Mom’s taxi also does dust
BRIAN BASSETT drives the Renault Duster1.5 dCi Dynamique Manual.
I HAVE wanted to drive the Renault Duster for some while now but every time Renault Pietermaritzburg put one into demo, it is sold before I could get to the dealership. On one occasion the dealership phoned and suggested I come across immediately, as their latest demo had just arrived.
By the time I reached them it had been sold. Such is the marketing power of relevance and good value. These days ever more compact urban SUVs can be seen running around SAs increasingly crowded cities taking on the school run and high-sided pavements. The Duster is very much a cut above these with its capacity to go off-road with ease, as well as being a very useful city car.
Recently I beat the customers to the latest demo Duster and am grateful to Yagan Padayachee, new car sales manager at McCarthy Renault Pietermaritzburg, for allowing me to spend a few days with the car.
Styling The Duster looks like no other Renault and has its roots in Renault’s Romanian subsidiary, Dacia. However, the right-hand drive version sold into the SA market is a world car for Renault and bolted together in India.
The Duster has a macho profile bolstered with oversized headlamps, square lines and a high ride height with clearance of 210 mm. The projecting wheel arches and oversize headlamps underline its chunky masculinity.
Despite the somewhat squat nature of the design the Duster has a sleek, muscular quality, which makes it stand out in any parking area, assisted by its imposing front grill, skid plates and satin chrome roof rails.
At the rear the large rear light pods dominate the design and the square, generously-proportioned rear door opens upward and allows for easy loading.
The overall impression is reinforced by the five-spoke 16-inch alloys which compliment the design ethic of the vehicle.
Interior As one of the lowest-priced SUVs in the market you can’t expect the interior to be all soft leather and subdued lighting. What you get, however, is a spacious, comfortable and practical interior, which is well designed and well specced.
Renault use hard grades of plastic on the interior, but this is well fitted and is likely to be around in untarnished form in 10 years or more, even after your children have kicked and pummelled the car’s interior during numerous holidays and after dozens of school rugby matches.
The dashboard is also practical with clear large gauges in front of the driver and easy-to-use, stick-mounted controls for lights and wipers. Just behind the typical, Renault adjustable steering wheel is a control for the media and radio, while the air-conditioning system is controlled from the central stack and reaches both front and rear passengers.
The major dashboard feature is the touch screen, which controls the satnav system, Bluetooth, USB ports and satellite controls. There are also plugs for all your family’s electronic toys.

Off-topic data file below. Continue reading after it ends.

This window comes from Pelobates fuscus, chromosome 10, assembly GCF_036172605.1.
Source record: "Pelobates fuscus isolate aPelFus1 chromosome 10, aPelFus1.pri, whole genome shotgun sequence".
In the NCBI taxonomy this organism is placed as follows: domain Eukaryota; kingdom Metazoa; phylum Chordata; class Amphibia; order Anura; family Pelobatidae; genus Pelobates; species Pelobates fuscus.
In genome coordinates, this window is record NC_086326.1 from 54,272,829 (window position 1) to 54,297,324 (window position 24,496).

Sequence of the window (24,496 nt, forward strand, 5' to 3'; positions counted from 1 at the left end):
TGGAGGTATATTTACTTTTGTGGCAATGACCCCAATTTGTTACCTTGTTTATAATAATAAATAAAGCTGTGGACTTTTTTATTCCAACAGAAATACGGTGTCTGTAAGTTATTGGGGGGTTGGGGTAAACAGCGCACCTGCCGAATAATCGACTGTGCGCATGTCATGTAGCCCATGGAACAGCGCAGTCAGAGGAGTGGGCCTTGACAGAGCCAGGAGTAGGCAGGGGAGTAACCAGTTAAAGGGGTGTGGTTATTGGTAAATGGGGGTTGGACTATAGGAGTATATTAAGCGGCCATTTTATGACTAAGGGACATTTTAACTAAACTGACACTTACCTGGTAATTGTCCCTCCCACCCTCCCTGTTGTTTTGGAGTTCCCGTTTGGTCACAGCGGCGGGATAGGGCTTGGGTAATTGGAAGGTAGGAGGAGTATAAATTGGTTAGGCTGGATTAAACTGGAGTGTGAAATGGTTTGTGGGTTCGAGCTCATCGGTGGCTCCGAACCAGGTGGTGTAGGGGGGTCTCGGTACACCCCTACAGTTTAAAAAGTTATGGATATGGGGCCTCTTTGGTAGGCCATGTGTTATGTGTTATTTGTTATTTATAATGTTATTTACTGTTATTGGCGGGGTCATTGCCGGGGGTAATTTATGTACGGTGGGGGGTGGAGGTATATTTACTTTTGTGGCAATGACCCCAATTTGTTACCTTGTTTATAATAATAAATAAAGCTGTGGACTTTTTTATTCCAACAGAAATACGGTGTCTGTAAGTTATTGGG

The Duster really scores when it comes to interior space. There is ample room for five adults, although those in front may have to adjust their seats somewhat to enhance rear comfort. Access and egress is easy for old people like me — so if grandpa goes along on holidays he will be able to manage easily. Windows are all electric; although I found it strange the control for operating the side mirrors was below the gear lever. The boot is another pleasant surprise, offering 475 litres of storage space with the seats up and a huge 1 570 litres of space with the rear seats folded down in 60/40 fashion.
Safety and security The Duster has everything you need in the safety area. ABS with EBD, seatbelts for all, four airbags with a deactivation for the passenger airbag. There is also an Electronic Stability Program and an Electronic Brake effort Proportioning Program linked to the ABS. The usual child-proof locks and attachments for child seats to international standards are available and the car has central locking and an on-board alarm system.
Performance and handling The Duster is a pleasure to drive in town. It is an ideal mom’s taxi and commuter. The steering is direct and sensitive, while the high ride and good all-round visibility, as well as the rear park assist makes for easy parking and maneuvering in traffic. The turbo-charged 1,5 l, 80 kW/240 Nm diesel engine provides enough power to get you out of trouble if needed and if driven sensibly will give you around 9 l/100 km.
The Duster is not a fast car, if you want one of those buy the 162 kW Megane GT Turbo. It is however a safe family car, which will take you to 100 km/h in 12 seconds and has a maximum speed of about 170 km/h.
I took the car onto the unforgiving Karkloof forest tracks on Sunday morning. For a 2x4 vehicle it showed a remarkable offroad agility and an appetite for rutted roads which would be the envy of many of its competitors.
On Saturday night, I drove to the home of friends in Balgowan and came back at about 10 pm. The combined performance of the Duster’s double-barrel headlamps and fog lamps made night driving on bad roads easy. Costs, guarantees and the opposition The Duster comes in four models. The entry level i.6 Expression sells at around R210 000. The model I drove will cost you about R250 000, while the top of the range four-wheel drive retails at about R268 000.There is also a five-year/150 000 km mechanical warranty, a three-year/45 000km service plan and a six-year anti-corrosion warranty. Also have a look at Ford Ecosport, Daihatsu Terios and Kia Soul.